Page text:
You can tie rope around tree to avoid punctures.
I use screw eyes in post, and harbingers alot. But my favorite hardware is ..think they call them cable ties, even with rope, the u-shape things are great for pulling tight, then tightening the *nuts? then loop the rope in a knot.
I won’t tell you how many posts I’ve moved a foot here or there due to lack of planning, lol. Figure it out on paper if u can first, lol.
Scott McDonald says
I have really hard ground and i am thinking of having powdered coated 6″x” post made with a 12″ sq. plate welded to the bottom and using 1/2″ tapcon bolts to fasten to existing 6″ concrete slab.
Any thoughts to this
My patio is covered by a very sturdy metal trellis. Is there a way to attach a sun cover on top of that? Also, is the material heat resistant? I have patio heaters attached to the underside of the trellis.
And, can you recommend any company in the Bay Are that can help with installing this?
Eric Clark says
You can definitely attach some material to the trellis. Most is not heat resistant but often the patio heaters will be directed away from the material.
I love the idea of Sun Shade sails and I’m looking forward to installing them in my backyard. The only problem is deciding what size sail to use. The area I want to cover measures 15′ X 42′ and I would like to use more than one sail. What size sail would be best?
Eric Clark says
Awesome Ely. That is a good sized deck. How about some 16 x 16 x 16 triangles? You could get three of them and overlap in some sections for a fun look.
Richard Goeltz says
I’m considering a shade sail installation for my deck. I live in upstate New York if that’s important. I need to protect my deck from late afternoon sun. There is no natural shade to the west and northwest and the sun sets low on the horizon. I’m thinking the sail(s) need to be installed at a steep angle. I’d appreciate any thoughts and hardware advice.
LANA P says
Hello, thank you for the article, wanted to ask if you now where we could buy steel posts instead of wood?
David Rosen says
Sometimes you can get steel posts (galvanized to prevent rust) at companies that sell supplies for chain link fences.
Rebecca Wild says
My question is; is there a right & wrong way of installing it? Meaning does either side matter or does one side vs the other face up or down?
I could of sworn I read somewhere that the Seam of the sun shade faces down to prevent light sprinkle coming through????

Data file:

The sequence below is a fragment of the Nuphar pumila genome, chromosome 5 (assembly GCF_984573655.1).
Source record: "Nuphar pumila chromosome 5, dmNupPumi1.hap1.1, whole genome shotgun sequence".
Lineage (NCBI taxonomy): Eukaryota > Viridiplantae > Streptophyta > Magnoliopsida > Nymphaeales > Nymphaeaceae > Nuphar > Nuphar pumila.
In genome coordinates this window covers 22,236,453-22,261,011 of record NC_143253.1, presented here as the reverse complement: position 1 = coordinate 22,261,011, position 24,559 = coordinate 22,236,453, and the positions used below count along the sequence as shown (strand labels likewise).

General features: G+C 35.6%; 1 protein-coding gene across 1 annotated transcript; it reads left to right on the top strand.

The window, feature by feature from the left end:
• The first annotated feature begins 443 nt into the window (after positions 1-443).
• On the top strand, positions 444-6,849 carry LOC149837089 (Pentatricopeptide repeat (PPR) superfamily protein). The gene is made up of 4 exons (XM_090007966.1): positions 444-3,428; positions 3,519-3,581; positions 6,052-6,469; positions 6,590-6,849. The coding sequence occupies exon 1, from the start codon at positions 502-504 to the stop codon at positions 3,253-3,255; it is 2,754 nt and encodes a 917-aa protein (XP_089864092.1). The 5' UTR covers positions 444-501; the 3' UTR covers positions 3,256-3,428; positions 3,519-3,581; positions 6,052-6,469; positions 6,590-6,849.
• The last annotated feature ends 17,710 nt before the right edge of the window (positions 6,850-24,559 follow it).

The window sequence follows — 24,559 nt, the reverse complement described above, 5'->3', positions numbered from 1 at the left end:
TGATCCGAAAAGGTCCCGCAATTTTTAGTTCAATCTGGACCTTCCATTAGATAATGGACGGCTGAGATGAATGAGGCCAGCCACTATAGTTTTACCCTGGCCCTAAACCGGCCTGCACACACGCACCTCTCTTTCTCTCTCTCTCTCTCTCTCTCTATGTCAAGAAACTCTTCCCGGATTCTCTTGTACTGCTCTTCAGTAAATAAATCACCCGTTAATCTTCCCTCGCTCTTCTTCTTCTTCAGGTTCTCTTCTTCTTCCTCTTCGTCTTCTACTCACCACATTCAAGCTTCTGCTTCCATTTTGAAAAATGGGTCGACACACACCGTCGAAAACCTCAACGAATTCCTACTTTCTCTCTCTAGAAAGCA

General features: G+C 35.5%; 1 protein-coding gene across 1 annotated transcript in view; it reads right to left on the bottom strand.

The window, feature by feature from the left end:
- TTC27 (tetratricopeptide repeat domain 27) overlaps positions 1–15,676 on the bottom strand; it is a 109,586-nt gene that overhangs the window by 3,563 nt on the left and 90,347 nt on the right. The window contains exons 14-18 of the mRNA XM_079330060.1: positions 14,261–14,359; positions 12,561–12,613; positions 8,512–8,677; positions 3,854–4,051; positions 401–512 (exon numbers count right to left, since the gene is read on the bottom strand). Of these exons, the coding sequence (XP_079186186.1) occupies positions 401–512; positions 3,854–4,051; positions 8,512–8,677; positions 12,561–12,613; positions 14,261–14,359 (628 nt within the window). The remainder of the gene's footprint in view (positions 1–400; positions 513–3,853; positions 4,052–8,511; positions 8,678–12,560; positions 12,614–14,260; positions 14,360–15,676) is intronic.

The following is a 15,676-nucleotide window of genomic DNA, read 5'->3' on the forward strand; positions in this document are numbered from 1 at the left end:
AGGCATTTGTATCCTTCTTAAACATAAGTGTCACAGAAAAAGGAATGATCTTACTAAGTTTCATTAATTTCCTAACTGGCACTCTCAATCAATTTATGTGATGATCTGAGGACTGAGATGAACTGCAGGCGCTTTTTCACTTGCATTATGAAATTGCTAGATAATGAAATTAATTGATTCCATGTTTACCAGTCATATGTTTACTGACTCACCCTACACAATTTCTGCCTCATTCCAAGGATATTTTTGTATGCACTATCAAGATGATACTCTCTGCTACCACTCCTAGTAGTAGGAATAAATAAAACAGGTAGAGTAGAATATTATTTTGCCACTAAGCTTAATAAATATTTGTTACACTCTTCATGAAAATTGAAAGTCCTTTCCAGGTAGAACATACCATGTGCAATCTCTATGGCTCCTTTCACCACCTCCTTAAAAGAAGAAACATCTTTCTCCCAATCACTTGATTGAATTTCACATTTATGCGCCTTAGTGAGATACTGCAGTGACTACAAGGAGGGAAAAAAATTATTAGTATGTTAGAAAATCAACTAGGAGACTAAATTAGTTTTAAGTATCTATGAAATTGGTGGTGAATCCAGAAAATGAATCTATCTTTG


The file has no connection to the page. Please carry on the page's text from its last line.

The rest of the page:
This was so helpful!!!How do I adjust once it is up? Should I have used some kind of rope as I have seen in some pictures?
Is it a bad idea to attach a corner to the roof somehow? If so, what method/mounting would you recommend for a roof where the likely point of attachment is at an approximate 55-degree pitch.
We plan to redo our deck and install posts for a shade sail. The deck sits 2’ above the ground. Would it be okay to secure the posts to the joists or should we buy longer ones and put into concrete? If we can attach directly to the joist, is there specific hardware we should use to get the most strength?
Roger Westland says
PATIO SUN SHADE SAIL: 10 X 12 FEET
Eye bolts would connect corner sunshade attachment cable to a fascia board that would be backed by a 2 x 12 plank (plank between two exposed rafters and secured to rafters (18” separation of rafters) with right angle L-brackets):
1. Would it be appropriate to angle the eye bolt through fascia and its 2 x 12 backing so that the bolt is in a straight line with the attachment cable from the corner of the sun sail?
2. Further, in that the fascia is faced with stucco should an over-sized hole be drilled through the stucco so that any flexing of the bolt would not chip or crack the stucco surface?
3. Should the 2 x 12 support backing be slightly separated from the “stuccoed” fascia so as not crack the stucco if there is flexing of the 2 x 12? If slightly separated from the back of the fascia two 2 x 12’s could be sandwiched together.
Another attachment would be to the face of a 7” wide, stucco-surfaced stub-wall on the patio:
1. If there are two 2 x 6’s on the face of the stub-wall would it be best to use a large eye lug screw through the stucco and the 2 x 6’s?
2. If there is only one 2 x 6, would a fabricated 2” wide U-strap around the end of the 7”-wide stub-wall work well? Would a strap be best even if there are two 2 x 6’s?
3. If there is plywood sheathing beneath the stucco, is there risk of cracking the stucco with any flexing of the eye screw? If there is no sheathing how would one keep the stucco from chipping? Would the U-strap work in that case?
To achieve an attractive parabolic usual design usual guidelines recommend a minimum of three feet difference between the high and low attachments. We can have only a 2’ 4” difference in height of attachments.
1. Would this difference in attachment heights provide a attractive parabolic design?
2. Do the two high and two low attachments need to be precisely the same height, or could one of the highs be higher than the other and one of the lows be lower than the other? How much difference can there be and still achieve a visually pleasing parabolic shape?
Are some sail fabrics impregnated with fire retardants? If so, which ones and what is estimated life time of the fire retardant?
Fountain Hills, Arizona 85268
July 19, 2020
How would I attach a shade from my house to my deck rail being as they are different heights?
Can I attach a sun sail to a single wide mobile home
I’ve heard wood poles bend. Do you have any recommendations for metal poles?